The Russian media market was estimated by PWC at $694 million in 2019. During the lockdown, it fell by a record 48% to $363 million. At the same time, the pandemic has intensified the trends associated with digitalization. The consumption of content on online platforms and other digital services has sharply increased in Russia. In the situation of banning mass shows, artists were forced to look for new ways to monetize their own content. If before, 75 percent of a musician’s income came from concerts, quarantine restrictions have changed the structure of revenue and now streaming platforms are sources of the main income. We believe that offline concerts will return, but streaming will remain the most important source of income for musicians in Russia, as in Europe.

Are the current collective management issues undermining the credibility of the industry?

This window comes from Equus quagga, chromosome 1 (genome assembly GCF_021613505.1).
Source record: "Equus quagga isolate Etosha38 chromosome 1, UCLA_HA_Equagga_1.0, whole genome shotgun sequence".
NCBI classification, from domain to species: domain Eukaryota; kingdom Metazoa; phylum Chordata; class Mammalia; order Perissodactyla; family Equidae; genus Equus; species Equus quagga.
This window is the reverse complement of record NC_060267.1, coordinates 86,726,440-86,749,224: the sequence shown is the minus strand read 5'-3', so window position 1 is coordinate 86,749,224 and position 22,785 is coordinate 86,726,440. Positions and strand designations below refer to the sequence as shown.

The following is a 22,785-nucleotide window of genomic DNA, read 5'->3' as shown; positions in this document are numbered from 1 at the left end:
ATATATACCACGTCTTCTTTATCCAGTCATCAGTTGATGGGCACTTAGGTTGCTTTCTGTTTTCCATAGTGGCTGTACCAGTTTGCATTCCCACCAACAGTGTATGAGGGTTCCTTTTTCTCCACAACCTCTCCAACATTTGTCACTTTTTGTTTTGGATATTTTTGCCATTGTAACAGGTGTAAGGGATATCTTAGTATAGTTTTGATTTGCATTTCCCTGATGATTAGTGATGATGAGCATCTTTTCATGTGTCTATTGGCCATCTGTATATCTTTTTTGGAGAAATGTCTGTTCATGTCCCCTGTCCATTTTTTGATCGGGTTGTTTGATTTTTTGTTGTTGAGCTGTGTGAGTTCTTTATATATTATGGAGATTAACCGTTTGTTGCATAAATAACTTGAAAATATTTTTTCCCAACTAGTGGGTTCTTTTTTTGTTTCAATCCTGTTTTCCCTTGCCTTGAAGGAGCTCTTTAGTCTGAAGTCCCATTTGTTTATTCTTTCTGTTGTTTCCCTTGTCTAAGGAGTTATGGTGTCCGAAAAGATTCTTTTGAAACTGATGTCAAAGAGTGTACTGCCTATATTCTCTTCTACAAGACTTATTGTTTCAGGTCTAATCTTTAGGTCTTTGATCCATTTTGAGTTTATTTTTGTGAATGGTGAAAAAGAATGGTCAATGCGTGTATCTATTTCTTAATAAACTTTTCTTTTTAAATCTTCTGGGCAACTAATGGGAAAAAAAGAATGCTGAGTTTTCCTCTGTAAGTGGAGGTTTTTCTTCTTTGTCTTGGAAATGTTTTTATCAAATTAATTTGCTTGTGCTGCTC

CMRs are experiencing a crisis of confidence; in Russia we faced this a few years ago. The problem is that musicians do not see the statistics on the use of musical compositions, on the basis of which a fair amount of remuneration is calculated, which can undermine their confidence in these organizations. This problem is being addressed with digital tools. In Russia and CIS countries, CMRs do not even have the technical ability to manipulate ratings or statistics because the use of works is recorded by the Hypergraph software package (automated system for collecting, distribution and payment of royalties to righrtholders) and the FONMIX player (b2b player for public performance venues and monitoring system for radio, TV channels, social media networks, streaming services etc). The collected information is written in the blockchain infrastructure IPChain and provided in the “Personal Account” of the copyright holder, and each author can check the calculations and make sure that he has received all the remuneration he is owed down to a penny. We believe that over time, thanks to platforms based on blockchain infrastructure, each author will be able to manage and earn royalties for his intellectual rights without intermediaries and earn. Blockchain guarantees the safety and immutability of data, which means that the crisis of confidence is resolved purely technologically.